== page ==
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February 22, 2020
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Children's Commissioner for England wants urgent action to combat loot boxes

Children's Commissioner for England wants urgent action to combat loot boxes

October 22, 2019 | By Chris Kerr

The Children's Commissioner for England has said urgent action needs to be taken to better regulate online games, and claims some aspects of game design are starting to "look less like play and more like gambling."

Digging into the state the video game landscape in a recent report, which asked children for their view on the pros and cons of games, commissioner Anne Longfield found that certain titles are guilty of using design elements that actively encourage younger players to spend real-world cash. 

It also posits that peer pressure from friends, online strangers, and even popular influencers and YouTubers are all factors that children claim can lead to them spending cash on in-game purchases. 

When specifically discussing loot boxes, some children acknowledged the controversial monetization technique is "similar to gambling," largely because of the lack of a guaranteed rewards (FIFA was one of the biggest culprits mentioned). With that in mind, the report asserts that if gambling isn't permitted in a child's offline life, it shouldn't be permitted in their online world.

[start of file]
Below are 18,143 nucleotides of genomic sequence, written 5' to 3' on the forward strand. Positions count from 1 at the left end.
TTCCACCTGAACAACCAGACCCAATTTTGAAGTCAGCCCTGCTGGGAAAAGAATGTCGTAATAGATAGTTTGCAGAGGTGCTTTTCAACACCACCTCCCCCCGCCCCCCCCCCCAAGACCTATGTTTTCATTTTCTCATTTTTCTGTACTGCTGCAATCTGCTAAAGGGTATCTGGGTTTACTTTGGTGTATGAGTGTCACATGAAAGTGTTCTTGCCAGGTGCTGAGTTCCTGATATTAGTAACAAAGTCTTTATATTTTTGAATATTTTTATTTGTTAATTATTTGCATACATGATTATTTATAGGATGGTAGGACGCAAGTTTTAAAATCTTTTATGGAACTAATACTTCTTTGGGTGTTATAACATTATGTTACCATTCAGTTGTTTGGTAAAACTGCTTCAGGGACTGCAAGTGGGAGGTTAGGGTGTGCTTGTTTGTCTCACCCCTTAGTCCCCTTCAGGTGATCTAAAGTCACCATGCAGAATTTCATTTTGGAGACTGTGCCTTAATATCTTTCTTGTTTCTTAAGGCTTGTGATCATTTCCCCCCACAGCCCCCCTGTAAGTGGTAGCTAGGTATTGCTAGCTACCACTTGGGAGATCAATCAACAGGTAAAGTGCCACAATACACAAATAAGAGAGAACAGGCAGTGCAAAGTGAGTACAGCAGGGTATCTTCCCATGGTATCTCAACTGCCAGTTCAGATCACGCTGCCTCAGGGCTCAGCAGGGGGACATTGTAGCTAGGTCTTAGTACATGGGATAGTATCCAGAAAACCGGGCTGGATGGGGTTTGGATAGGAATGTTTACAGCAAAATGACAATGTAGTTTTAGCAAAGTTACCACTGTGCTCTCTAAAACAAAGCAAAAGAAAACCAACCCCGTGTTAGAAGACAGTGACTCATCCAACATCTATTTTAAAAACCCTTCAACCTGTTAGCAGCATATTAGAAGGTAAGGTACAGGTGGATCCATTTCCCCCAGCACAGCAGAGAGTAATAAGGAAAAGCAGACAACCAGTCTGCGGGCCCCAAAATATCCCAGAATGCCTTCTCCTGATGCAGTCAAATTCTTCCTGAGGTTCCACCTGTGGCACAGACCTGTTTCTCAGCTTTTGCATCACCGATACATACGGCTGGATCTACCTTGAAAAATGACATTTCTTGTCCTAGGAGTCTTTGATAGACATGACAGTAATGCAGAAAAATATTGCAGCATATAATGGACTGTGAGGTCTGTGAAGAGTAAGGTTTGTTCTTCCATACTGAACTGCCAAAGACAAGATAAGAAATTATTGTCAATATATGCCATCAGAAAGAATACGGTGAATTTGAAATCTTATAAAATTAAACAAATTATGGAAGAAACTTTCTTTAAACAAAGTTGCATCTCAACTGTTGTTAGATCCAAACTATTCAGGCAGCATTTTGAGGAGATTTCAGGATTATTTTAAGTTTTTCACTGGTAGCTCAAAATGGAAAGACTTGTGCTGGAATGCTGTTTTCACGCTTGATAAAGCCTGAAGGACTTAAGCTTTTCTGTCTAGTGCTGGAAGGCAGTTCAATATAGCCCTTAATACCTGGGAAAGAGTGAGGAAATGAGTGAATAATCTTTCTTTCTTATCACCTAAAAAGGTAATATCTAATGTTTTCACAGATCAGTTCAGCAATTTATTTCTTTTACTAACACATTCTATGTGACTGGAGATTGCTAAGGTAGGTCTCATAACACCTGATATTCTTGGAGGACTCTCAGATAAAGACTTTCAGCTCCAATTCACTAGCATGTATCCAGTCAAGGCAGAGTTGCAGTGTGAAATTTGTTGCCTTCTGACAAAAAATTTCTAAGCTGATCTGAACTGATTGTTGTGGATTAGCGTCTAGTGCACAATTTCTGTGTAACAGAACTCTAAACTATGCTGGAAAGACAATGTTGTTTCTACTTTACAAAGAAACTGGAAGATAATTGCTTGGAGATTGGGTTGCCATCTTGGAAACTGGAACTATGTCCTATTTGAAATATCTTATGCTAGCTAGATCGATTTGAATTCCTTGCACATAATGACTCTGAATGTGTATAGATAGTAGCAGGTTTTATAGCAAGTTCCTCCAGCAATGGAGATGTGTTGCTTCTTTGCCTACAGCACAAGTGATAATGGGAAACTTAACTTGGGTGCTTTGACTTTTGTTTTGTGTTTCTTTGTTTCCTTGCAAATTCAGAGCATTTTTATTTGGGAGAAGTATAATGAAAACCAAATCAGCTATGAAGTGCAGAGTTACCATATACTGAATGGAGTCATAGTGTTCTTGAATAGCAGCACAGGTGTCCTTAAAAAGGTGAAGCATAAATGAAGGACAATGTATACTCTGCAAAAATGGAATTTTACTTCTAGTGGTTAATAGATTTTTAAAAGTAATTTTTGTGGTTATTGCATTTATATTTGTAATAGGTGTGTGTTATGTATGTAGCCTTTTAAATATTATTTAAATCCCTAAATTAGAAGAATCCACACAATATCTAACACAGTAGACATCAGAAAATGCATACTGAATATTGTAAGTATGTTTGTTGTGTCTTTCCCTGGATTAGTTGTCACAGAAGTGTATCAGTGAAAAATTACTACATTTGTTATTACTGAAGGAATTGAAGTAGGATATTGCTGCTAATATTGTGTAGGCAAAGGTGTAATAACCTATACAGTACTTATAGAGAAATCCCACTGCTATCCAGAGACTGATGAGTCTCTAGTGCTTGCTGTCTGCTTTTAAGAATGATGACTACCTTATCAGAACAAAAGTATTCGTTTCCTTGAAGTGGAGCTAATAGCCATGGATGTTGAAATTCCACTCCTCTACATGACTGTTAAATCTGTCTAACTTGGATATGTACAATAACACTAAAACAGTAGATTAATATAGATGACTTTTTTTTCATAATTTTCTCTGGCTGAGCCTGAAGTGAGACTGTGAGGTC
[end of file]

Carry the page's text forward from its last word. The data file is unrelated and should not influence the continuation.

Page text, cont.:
"Adults who gamble often tend to have boundaries and control measures in place to mitigate against harm. Children are unlikely to be able to put these in place for themselves. If there are three concerns around exposure to gambling at an early age offline, then those same concerns should translate into the online world," reads the report.

"The Government’s proposed duty of care addresses some of the harms revealed in our research, including cyberbullying and violent content. Underage use is also a problem, however the white paper refers to this specifically in relation to social media, not gaming. And our research reveals major harms on online gaming platforms, especially financial harms, which are currently not listed as within scope of the duty of care."

To combat the harms associated with loot boxes and similar monetization methods, the commissioner has made a number of policy recommendations to the UK government including implementing maximum daily spend limits in all titles that feature in-game purchases, conducting a wider review into the current definition go gambling, and preventing developers from linking paid-for items to in-game progression. 

A number of other measures were also recommended, while the report also touches on some of the positive effects of video games. Check it out in full by clicking here..

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